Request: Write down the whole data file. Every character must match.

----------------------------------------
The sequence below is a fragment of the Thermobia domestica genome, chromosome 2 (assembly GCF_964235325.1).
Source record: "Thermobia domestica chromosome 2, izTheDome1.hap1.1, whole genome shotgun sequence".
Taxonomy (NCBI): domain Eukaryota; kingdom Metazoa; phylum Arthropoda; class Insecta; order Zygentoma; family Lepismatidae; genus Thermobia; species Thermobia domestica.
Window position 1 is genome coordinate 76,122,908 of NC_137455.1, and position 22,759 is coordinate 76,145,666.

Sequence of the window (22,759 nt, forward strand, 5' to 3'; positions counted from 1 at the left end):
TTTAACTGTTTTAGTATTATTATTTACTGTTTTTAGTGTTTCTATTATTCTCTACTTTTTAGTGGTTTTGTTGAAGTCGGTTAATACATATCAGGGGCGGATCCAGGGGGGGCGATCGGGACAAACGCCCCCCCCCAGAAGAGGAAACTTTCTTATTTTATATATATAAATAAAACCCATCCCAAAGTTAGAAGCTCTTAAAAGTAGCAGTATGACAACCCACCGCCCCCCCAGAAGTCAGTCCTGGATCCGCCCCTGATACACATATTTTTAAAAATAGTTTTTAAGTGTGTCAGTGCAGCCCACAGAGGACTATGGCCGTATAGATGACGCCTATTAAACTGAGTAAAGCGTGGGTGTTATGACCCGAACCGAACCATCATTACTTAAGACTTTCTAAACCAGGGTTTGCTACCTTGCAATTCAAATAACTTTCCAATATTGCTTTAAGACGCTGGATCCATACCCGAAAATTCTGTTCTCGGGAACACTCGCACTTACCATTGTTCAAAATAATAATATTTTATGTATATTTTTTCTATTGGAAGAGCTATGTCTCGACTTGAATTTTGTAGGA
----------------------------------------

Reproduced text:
The sequence below is a fragment of the Thermobia domestica genome, chromosome 2 (assembly GCF_964235325.1).
Source record: "Thermobia domestica chromosome 2, izTheDome1.hap1.1, whole genome shotgun sequence".
Taxonomy (NCBI): domain Eukaryota; kingdom Metazoa; phylum Arthropoda; class Insecta; order Zygentoma; family Lepismatidae; genus Thermobia; species Thermobia domestica.
Window position 1 is genome coordinate 76,122,908 of NC_137455.1, and position 22,759 is coordinate 76,145,666.

Sequence of the window (22,759 nt, forward strand, 5' to 3'; positions counted from 1 at the left end):
TTTAACTGTTTTAGTATTATTATTTACTGTTTTTAGTGTTTCTATTATTCTCTACTTTTTAGTGGTTTTGTTGAAGTCGGTTAATACATATCAGGGGCGGATCCAGGGGGGGCGATCGGGACAAACGCCCCCCCCCAGAAGAGGAAACTTTCTTATTTTATATATATAAATAAAACCCATCCCAAAGTTAGAAGCTCTTAAAAGTAGCAGTATGACAACCCACCGCCCCCCCAGAAGTCAGTCCTGGATCCGCCCCTGATACACATATTTTTAAAAATAGTTTTTAAGTGTGTCAGTGCAGCCCACAGAGGACTATGGCCGTATAGATGACGCCTATTAAACTGAGTAAAGCGTGGGTGTTATGACCCGAACCGAACCATCATTACTTAAGACTTTCTAAACCAGGGTTTGCTACCTTGCAATTCAAATAACTTTCCAATATTGCTTTAAGACGCTGGATCCATACCCGAAAATTCTGTTCTCGGGAACACTCGCACTTACCATTGTTCAAAATAATAATATTTTATGTATATTTTTTCTATTGGAAGAGCTATGTCTCGACTTGAATTTTGTAGGA